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House members threatened with arrest at Georgia State Capitol protest

The Democratic lawmakers were protesting the proposed election reform bills making their way through the House.

ATLANTA — Several Democratic members of the Georgia House of Representatives joined in a spontaneous protest against Republican-led election reform bills at the Georgia State Capitol early Friday afternoon. 

The House members, numbering about a dozen or so, according to 11Alive's Doug Richards, held signs and chanted in front of the large marble staircase in the capitol building, Richards said. 

The protesters could be heard chanting, "Stop voter suppression." 

Among the signs being held by the protesters included ones that said "Protect The Vote", "You Can't Stop The Revolution", and "Vote No on HB 531."

Eventually, a state trooper, using a megaphone presented himself and announced the protesters were in violation of a statute that suggested that they were disturbing the lawmakers while the General Assembly was in session. 

RELATED: Georgia election bills rattle critics, roll through Senate

"You will disperse immediately, or you will be arrested," the trooper said, using a bullhorn.

State Rep. Park Cannon (D-Atlanta) put her head in front of the bullhorn, causing the amplification to feed back into a screech.  Another trooper grabbed Cannon by her elbow, encouraging her to move away.

Cannon protested the physical contact. And she confronted the trooper regarding the statute he had cited, pointing out that the House wasn't in session at that moment.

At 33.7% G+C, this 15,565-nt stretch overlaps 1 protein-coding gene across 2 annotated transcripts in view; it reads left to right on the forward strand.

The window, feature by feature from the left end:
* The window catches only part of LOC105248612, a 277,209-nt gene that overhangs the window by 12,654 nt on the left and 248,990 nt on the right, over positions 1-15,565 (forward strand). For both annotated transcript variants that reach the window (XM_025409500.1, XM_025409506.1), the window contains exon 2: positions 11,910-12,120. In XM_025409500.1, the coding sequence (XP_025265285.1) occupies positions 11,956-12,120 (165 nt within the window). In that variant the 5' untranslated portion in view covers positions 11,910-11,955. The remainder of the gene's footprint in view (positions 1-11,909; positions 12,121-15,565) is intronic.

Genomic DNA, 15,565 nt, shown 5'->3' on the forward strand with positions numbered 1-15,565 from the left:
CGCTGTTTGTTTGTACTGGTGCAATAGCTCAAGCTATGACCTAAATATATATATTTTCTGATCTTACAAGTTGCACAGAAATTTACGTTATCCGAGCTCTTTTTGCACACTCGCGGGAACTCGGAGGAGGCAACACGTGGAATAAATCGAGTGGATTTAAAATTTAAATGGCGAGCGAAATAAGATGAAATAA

"Session is adjourned, so there is no disrupting of the session," Cannon said. Session is over! That is why all the members are out!"

Although the House had recessed for lunch, the Senate was still in session.

"Disperse immediately," a second trooper said, walking past Cannon.

"No! That is not true," Cannon said. "There is no disrupting of the members."

RELATED: Republican lawmakers introduce multiple bills that would restrict absentee voting in Georgia

Other House members and television photographers could be seen pointing cameras at the confrontation on the stairs. State troopers quickly got an order to back away, and the confrontation de-escalated.

Following the confrontation, Richards said, the protesters sat down on the staircase and remained there.  Cannon said she wanted a public apology from the trooper who touched her.  She declined an offer of a private conversation.

The sit-in occupied the remainder of the House session, which re-convened, then adjourned within two hours.

There were no arrests.